You’ve finally narrowed down your dental benefits choices and have decided to either go with a dental HMO (DHMO) or dental PPO (DPPO) plan. And this is where it gets foggy. What’s the difference? Which is the best plan for you and your family right now? You’ve probably been talking with co-workers, friends or family members, trying to find someone to break it down for you. Well, here are seven differences between a DHMO and DPPO plan that will help you confidently pick the plan that’s right for you and your family.
Premiums on a DHMO plan typically are the least expensive of all the dental insurance plans.
The premiums for a dental PPO plan tend to be more expensive than a DHMO plan.
Primary Care Dentist
Often, with a DHMO, you must select and be assigned to a primary care dentist. You can switch dentists once a month by calling your insurance company. Transfers are usually effective the next month; however, even though the transfer may be effective, some offices may not see you until your name also appears on the monthly list they receive from you plan (i.e. a roster).
All DHMO plans are not the same though. Some have an open access network, like the Solstice plans, allowing you the freedom to choose any network provider.
You don’t have to be assigned to a primary care dentist but have the freedom to visit any dentist. And as for transfers, you can switch dentists at any time without having to call the insurance company or wait for your name to appear on an office roster.
You are only eligible for coverage if you visit an in-network provider for covered services.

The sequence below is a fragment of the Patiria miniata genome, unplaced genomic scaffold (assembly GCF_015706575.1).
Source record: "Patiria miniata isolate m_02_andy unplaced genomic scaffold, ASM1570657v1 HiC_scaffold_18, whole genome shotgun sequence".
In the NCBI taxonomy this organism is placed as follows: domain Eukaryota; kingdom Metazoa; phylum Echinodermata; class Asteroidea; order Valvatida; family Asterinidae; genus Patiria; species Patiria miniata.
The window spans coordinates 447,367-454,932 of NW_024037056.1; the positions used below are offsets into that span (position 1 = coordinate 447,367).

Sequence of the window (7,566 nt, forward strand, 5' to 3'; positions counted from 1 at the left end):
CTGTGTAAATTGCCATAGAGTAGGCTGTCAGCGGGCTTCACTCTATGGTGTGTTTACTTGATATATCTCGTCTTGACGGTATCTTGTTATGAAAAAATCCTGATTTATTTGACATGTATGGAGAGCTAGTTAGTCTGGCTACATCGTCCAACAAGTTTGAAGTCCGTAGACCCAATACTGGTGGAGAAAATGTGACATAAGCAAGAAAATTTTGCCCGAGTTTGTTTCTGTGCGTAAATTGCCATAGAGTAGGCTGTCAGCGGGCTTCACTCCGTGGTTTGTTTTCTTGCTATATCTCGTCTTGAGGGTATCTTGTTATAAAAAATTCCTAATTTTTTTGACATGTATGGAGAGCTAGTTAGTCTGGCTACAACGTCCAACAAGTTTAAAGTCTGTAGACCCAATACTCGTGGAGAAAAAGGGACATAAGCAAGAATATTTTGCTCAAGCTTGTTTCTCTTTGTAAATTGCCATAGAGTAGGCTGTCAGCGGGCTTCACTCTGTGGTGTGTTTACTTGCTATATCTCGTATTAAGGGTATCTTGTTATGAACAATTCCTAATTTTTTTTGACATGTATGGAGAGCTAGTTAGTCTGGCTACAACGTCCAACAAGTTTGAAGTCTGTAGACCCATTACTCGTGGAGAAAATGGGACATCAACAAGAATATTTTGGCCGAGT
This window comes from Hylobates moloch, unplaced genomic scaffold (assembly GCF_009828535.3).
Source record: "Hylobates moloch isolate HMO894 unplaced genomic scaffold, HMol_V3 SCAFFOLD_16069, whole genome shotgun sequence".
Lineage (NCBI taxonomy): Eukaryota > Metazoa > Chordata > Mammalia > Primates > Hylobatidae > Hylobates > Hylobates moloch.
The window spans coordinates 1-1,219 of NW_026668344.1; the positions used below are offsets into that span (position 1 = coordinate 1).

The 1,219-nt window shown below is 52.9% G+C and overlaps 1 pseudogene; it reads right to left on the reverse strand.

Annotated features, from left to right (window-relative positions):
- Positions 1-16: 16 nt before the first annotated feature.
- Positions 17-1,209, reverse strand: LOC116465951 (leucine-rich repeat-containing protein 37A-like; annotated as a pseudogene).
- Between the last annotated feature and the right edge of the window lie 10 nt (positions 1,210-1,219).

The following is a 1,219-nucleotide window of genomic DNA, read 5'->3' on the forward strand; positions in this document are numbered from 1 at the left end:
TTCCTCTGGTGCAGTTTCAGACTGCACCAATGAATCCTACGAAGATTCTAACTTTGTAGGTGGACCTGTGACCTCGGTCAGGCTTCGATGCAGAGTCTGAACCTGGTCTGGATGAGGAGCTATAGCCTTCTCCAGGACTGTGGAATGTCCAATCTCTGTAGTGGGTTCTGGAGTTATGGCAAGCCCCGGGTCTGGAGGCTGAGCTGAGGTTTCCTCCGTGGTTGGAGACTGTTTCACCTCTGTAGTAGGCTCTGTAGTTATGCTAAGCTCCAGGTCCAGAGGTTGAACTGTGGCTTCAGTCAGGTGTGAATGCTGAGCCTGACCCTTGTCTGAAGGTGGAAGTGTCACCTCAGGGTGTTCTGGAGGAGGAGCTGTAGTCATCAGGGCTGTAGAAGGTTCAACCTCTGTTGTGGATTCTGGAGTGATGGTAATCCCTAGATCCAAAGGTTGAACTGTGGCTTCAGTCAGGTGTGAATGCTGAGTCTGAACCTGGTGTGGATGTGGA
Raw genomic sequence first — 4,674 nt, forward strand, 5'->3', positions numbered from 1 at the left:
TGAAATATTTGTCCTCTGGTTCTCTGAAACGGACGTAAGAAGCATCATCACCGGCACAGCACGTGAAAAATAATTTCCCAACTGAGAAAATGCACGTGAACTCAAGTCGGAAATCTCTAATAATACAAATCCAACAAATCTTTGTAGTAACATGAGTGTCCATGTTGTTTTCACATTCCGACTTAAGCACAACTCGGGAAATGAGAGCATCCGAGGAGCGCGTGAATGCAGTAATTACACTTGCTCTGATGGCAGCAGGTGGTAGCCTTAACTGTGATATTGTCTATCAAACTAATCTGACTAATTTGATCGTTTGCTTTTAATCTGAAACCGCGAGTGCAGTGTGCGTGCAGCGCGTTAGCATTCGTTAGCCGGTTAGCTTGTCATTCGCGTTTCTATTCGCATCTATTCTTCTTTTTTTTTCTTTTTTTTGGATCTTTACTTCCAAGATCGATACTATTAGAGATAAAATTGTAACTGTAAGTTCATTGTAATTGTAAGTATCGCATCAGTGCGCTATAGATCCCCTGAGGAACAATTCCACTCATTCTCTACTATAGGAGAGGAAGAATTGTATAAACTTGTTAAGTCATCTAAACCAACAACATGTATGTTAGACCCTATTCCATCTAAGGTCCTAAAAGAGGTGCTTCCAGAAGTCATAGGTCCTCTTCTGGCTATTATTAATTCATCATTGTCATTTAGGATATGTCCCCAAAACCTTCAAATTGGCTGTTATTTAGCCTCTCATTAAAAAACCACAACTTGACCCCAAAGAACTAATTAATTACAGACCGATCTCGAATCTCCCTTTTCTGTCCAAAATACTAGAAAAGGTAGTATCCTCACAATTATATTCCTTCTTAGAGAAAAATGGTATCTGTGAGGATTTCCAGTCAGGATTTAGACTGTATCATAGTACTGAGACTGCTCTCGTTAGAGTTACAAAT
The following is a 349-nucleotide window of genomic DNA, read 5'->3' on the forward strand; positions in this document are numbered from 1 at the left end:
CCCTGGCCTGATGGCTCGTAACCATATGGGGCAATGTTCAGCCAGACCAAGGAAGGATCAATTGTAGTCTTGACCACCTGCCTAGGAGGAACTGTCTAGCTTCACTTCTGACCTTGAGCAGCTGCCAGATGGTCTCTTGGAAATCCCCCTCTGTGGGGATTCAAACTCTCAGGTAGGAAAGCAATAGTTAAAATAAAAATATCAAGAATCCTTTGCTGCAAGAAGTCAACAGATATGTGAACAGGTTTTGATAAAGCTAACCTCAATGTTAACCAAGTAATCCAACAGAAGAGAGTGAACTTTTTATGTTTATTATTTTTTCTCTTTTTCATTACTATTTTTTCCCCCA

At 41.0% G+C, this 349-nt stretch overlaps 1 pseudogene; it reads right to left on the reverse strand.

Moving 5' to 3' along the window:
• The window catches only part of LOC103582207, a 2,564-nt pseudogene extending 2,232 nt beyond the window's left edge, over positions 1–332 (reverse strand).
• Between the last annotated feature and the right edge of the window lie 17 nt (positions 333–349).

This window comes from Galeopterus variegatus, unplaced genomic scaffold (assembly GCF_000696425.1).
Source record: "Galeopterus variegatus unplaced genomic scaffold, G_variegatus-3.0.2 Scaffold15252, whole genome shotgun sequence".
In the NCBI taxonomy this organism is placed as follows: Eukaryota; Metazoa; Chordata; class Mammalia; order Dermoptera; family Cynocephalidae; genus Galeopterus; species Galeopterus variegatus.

With a DPPO plan, you receive coverage whether you visit an in-network or out-of-network dentist; however, you save more when you use an in-network provider.
You pay the specific fee (copayment) listed on your Schedule of Benefits to the dentist for covered services. A Schedule of Benefits is a document that lists all the procedures your plan covers and what you pay for each procedure; it’s similar to a menu.
An in-network dentist has made an agreement with your insurance company to charge up to a certain dollar amount for covered services. So, you pay a coinsurance, which is a percentage of this negotiated fee and the insurance company pays the rest of that negotiated fee.
When you use an out-of-network dentist, your coinsurance is higher because that dentist does not have an agreement with the insurance company and will therefore, charge his or her usual fee for all procedures.
You don’t have to worry about filing claims. Your network dentist will file them for you.
Once you use a network provider, they will file your claims for you. If you receive care from a non-network dentist, you most likely will have to file your own claim.
You pay no deductibles. (This is a specific dollar amount you must pay before the insurance carrier will pay towards your claims.) You are simply responsible for your copayment at the time you receive services.
You do pay an annual deductible. This amount varies by insurance company and by plan.
You have no annual calendar maximums. (This is the highest amount a carrier will pay towards your dental care in a specific period of time (usually January to December).
Members can use their benefits throughout the year to their advantage. Just be sure to read any limitations or exclusions that may apply to your plan.
You do have an annual calendar maximum. This amount varies by insurance company and by plan.
Would you like a handy guide so you can keep these differences in mind as you select dental insurance? Download our free DHMO/DPPO differences guide below or check out our DPPO/DHMO differences video!